Some things I think I like about ‘Specification-style’ development

I specifically say ‘Specification-style’ to make it clear that I don’t pretend to be doing “full-blown” Context/Specification BDD as described by Scott Bellware here, or even that I can use MSpec as developed by Aaron Jensen (typical ‘non-approved software’ issue…whatever).  Instead, what I am doing is taking what I take to be an important aspect of it and running with it.  Of course, just because I take it to be an important aspect doesn’t mean it actually is, blah blah blah.

I’m working on a system that does stuff in a very ‘legacy’ way.  Keeping in mind that ‘legacy’ often means simply “code that I myself didn’t originally create or code that I myself did create but a while ago before I knew what the hell I was doing or code that I myself did create but long enough ago that I don’t remember what the hell I was doing”, this code is very ‘legacy’ in that it has those wonderful methods that do 17 things, like pull a file from some file system somewhere, import it somewhere, work on the data somehow, write out the now modified data somewhere, ftp it somewhere, then if necessary send an email to someone somewhere telling them that the data was modified and somehow incorrect.

Great stuff.  Easy to deal with.

Anyhoo, I had to modify some of the code in one (or more) of these wonderful methods and needless to say, the code isn’t easily modifiable, and obviously had all these dependencies (one or more files, ftp, email, etc.).

But I had a requirements document.  And some access to the business users to ask questions.  Not perfect, but okay.

The actual requirement was basically along the lines of “Given a collection of data A, if any item B within A failed validation based on condition C, send an email to D.”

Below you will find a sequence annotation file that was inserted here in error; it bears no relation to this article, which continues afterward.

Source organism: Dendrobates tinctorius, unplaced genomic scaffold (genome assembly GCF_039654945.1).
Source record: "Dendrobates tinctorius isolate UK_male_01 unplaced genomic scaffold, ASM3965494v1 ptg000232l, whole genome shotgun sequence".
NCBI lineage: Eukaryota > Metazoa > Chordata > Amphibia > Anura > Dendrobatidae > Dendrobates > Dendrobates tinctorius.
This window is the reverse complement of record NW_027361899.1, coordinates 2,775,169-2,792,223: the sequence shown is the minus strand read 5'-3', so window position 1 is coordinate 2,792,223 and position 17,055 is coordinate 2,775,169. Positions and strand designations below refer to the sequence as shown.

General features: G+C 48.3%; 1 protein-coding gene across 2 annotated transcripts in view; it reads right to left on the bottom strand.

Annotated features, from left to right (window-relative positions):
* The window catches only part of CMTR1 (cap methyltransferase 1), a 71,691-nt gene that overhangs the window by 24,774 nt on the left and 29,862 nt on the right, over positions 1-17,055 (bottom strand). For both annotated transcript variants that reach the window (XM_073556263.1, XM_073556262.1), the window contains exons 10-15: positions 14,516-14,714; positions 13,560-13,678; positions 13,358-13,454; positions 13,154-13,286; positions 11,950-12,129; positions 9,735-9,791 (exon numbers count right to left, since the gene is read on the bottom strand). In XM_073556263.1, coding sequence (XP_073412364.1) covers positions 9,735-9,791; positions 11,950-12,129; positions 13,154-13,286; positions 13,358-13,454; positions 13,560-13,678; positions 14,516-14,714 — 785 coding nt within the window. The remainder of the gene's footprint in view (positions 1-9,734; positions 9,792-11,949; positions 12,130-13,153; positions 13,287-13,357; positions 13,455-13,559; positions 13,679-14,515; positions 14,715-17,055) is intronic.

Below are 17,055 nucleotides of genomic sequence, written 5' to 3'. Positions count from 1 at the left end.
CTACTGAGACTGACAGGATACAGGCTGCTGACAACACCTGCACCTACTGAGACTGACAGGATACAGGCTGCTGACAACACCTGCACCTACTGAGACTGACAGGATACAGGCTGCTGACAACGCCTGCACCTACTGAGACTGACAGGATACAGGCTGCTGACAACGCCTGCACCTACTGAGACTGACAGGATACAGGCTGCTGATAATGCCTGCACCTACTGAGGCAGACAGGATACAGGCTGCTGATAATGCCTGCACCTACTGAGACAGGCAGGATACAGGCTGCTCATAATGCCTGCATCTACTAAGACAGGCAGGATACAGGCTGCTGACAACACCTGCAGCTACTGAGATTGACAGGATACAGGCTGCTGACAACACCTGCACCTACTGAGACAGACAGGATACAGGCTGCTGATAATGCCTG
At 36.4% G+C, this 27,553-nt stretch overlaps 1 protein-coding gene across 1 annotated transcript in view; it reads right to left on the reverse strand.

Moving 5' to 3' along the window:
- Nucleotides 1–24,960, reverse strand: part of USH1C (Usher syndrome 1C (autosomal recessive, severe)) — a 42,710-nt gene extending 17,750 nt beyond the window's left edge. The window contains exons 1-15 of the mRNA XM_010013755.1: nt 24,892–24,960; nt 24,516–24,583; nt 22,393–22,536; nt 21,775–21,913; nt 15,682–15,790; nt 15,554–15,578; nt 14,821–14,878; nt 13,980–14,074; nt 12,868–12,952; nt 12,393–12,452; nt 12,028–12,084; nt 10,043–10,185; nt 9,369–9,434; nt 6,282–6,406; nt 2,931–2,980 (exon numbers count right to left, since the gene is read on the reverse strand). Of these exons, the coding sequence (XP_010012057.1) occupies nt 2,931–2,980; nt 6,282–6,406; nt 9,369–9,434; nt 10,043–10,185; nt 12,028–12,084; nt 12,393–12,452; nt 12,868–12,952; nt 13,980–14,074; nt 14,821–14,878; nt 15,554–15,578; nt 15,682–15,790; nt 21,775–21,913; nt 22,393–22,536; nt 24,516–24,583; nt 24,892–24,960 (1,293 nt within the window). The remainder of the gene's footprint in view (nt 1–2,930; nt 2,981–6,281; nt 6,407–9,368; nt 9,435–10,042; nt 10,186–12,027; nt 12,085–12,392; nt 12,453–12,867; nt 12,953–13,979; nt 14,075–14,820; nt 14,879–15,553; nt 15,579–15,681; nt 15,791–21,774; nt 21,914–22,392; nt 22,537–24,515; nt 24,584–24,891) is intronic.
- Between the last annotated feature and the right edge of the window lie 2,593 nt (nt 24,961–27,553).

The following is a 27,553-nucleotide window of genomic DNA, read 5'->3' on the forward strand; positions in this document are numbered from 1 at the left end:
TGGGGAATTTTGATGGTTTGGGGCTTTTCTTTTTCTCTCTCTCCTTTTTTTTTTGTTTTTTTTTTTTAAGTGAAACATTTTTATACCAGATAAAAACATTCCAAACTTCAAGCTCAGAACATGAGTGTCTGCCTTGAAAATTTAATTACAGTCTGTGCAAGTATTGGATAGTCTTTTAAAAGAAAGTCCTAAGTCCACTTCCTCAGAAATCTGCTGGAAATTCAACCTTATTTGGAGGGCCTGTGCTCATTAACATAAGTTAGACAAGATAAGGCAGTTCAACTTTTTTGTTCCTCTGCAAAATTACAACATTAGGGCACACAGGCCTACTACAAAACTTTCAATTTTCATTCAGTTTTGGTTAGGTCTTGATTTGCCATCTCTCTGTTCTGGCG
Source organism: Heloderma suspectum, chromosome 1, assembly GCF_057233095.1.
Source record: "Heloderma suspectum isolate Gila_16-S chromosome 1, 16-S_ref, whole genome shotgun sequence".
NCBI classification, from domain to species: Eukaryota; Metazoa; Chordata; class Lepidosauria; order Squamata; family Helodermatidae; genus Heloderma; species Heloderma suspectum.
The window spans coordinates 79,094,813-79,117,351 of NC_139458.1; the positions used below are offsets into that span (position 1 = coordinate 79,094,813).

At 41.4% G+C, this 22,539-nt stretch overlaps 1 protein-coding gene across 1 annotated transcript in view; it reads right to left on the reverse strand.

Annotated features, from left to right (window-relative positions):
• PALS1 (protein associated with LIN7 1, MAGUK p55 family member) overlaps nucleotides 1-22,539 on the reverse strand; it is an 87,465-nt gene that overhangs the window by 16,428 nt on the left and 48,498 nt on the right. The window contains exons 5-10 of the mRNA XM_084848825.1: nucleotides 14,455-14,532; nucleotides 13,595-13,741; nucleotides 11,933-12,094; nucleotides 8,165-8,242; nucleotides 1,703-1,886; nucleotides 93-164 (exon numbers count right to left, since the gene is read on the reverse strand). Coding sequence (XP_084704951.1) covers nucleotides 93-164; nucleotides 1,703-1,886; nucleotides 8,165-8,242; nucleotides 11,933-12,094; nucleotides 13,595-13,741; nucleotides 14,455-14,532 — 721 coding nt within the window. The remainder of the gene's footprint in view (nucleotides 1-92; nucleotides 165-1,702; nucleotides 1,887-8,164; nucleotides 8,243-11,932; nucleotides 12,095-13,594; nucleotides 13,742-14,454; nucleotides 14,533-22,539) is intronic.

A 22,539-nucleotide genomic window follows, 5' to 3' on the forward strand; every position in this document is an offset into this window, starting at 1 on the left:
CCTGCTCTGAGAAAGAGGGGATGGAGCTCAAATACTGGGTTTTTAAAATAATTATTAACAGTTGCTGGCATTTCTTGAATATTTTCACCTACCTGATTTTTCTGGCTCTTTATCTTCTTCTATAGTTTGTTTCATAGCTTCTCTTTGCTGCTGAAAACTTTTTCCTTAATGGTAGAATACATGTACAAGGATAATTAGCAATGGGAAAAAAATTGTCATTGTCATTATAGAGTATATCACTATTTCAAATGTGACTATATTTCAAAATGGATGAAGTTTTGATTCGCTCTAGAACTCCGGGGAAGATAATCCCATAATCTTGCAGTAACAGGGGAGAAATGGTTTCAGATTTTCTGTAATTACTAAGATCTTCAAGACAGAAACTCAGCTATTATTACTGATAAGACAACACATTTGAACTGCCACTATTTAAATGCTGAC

Now, BDD has at times been described as “TDD done right.”  I’ve always thought this was flawed because I think TDD is flawed.  But, since I think that TDD is flawed in some sense like how Churchill viewed Democracy as flawed, e.g. ‘Democracy sucks, it just happens to suck less than any other system of government,”  I could work with it.

TDD is flawed in many ways, but one way in which it is flawed is that it is focused at the class level.  If I’ve got a DoStuffClass, then I need to have a DoStuffTestClass that has 100% code coverage of DoStuffClass.  I’ve never liked this because I don’t like the concept of 100% code coverage (sort of, read on) and because I don’t know why you should test at the class level.  Classes exist to allow you to do stuff.  If the ‘stuff’ that you are doing doesn’t require you to test every possible permutation of what one might possibly do with the class, then why do it?

Should you test the constructor of your class?  Should you test that each getter/setter on the class works?  I think that it depends on what the consumers of your classes are doing.  This is actually one of the reasons why I now see the reason why you might want to get rid of setters (and maybe getters) on your classes.  If you allow random consumer code to change an instance of your class because of its setters, then you have a risk that the consumer might do something that invalidates it.  If, instead, you only allow your class to be modified through commands in a way that guarantees your class can’t be invalid, then you only need to test those paths.